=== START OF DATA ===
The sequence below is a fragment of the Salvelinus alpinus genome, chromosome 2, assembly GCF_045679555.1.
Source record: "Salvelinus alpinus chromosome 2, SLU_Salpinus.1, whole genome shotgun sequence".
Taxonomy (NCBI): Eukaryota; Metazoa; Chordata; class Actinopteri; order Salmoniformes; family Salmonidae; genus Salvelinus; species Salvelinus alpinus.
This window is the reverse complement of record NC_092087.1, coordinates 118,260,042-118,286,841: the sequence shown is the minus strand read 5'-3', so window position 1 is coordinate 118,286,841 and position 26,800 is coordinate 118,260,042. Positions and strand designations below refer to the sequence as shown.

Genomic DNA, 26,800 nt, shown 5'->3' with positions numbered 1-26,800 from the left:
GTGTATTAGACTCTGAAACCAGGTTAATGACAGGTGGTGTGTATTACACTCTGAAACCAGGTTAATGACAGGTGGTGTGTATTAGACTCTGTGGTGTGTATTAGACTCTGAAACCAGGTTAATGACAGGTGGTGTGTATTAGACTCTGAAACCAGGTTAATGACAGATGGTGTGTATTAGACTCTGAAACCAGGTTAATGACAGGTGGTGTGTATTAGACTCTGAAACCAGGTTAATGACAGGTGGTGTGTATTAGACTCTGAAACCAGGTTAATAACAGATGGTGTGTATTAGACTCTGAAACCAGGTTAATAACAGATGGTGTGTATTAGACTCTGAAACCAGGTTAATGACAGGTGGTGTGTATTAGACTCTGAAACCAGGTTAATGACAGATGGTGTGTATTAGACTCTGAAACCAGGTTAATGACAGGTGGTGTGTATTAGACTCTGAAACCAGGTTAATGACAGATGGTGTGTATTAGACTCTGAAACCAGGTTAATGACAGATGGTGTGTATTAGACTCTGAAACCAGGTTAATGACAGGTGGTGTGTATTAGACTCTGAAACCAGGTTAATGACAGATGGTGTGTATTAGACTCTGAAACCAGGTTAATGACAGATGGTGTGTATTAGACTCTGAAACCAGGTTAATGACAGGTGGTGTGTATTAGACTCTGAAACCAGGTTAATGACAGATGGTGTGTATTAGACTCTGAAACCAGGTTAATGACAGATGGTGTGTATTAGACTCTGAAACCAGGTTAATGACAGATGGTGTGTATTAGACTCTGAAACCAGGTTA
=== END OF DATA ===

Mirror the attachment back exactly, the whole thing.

The sequence below is a fragment of the Salvelinus alpinus genome, chromosome 2, assembly GCF_045679555.1.
Source record: "Salvelinus alpinus chromosome 2, SLU_Salpinus.1, whole genome shotgun sequence".
Taxonomy (NCBI): Eukaryota; Metazoa; Chordata; class Actinopteri; order Salmoniformes; family Salmonidae; genus Salvelinus; species Salvelinus alpinus.
This window is the reverse complement of record NC_092087.1, coordinates 118,260,042-118,286,841: the sequence shown is the minus strand read 5'-3', so window position 1 is coordinate 118,286,841 and position 26,800 is coordinate 118,260,042. Positions and strand designations below refer to the sequence as shown.

Genomic DNA, 26,800 nt, shown 5'->3' with positions numbered 1-26,800 from the left:
GTGTATTAGACTCTGAAACCAGGTTAATGACAGGTGGTGTGTATTACACTCTGAAACCAGGTTAATGACAGGTGGTGTGTATTAGACTCTGTGGTGTGTATTAGACTCTGAAACCAGGTTAATGACAGGTGGTGTGTATTAGACTCTGAAACCAGGTTAATGACAGATGGTGTGTATTAGACTCTGAAACCAGGTTAATGACAGGTGGTGTGTATTAGACTCTGAAACCAGGTTAATGACAGGTGGTGTGTATTAGACTCTGAAACCAGGTTAATAACAGATGGTGTGTATTAGACTCTGAAACCAGGTTAATAACAGATGGTGTGTATTAGACTCTGAAACCAGGTTAATGACAGGTGGTGTGTATTAGACTCTGAAACCAGGTTAATGACAGATGGTGTGTATTAGACTCTGAAACCAGGTTAATGACAGGTGGTGTGTATTAGACTCTGAAACCAGGTTAATGACAGATGGTGTGTATTAGACTCTGAAACCAGGTTAATGACAGATGGTGTGTATTAGACTCTGAAACCAGGTTAATGACAGGTGGTGTGTATTAGACTCTGAAACCAGGTTAATGACAGATGGTGTGTATTAGACTCTGAAACCAGGTTAATGACAGATGGTGTGTATTAGACTCTGAAACCAGGTTAATGACAGGTGGTGTGTATTAGACTCTGAAACCAGGTTAATGACAGATGGTGTGTATTAGACTCTGAAACCAGGTTAATGACAGATGGTGTGTATTAGACTCTGAAACCAGGTTAATGACAGATGGTGTGTATTAGACTCTGAAACCAGGTTA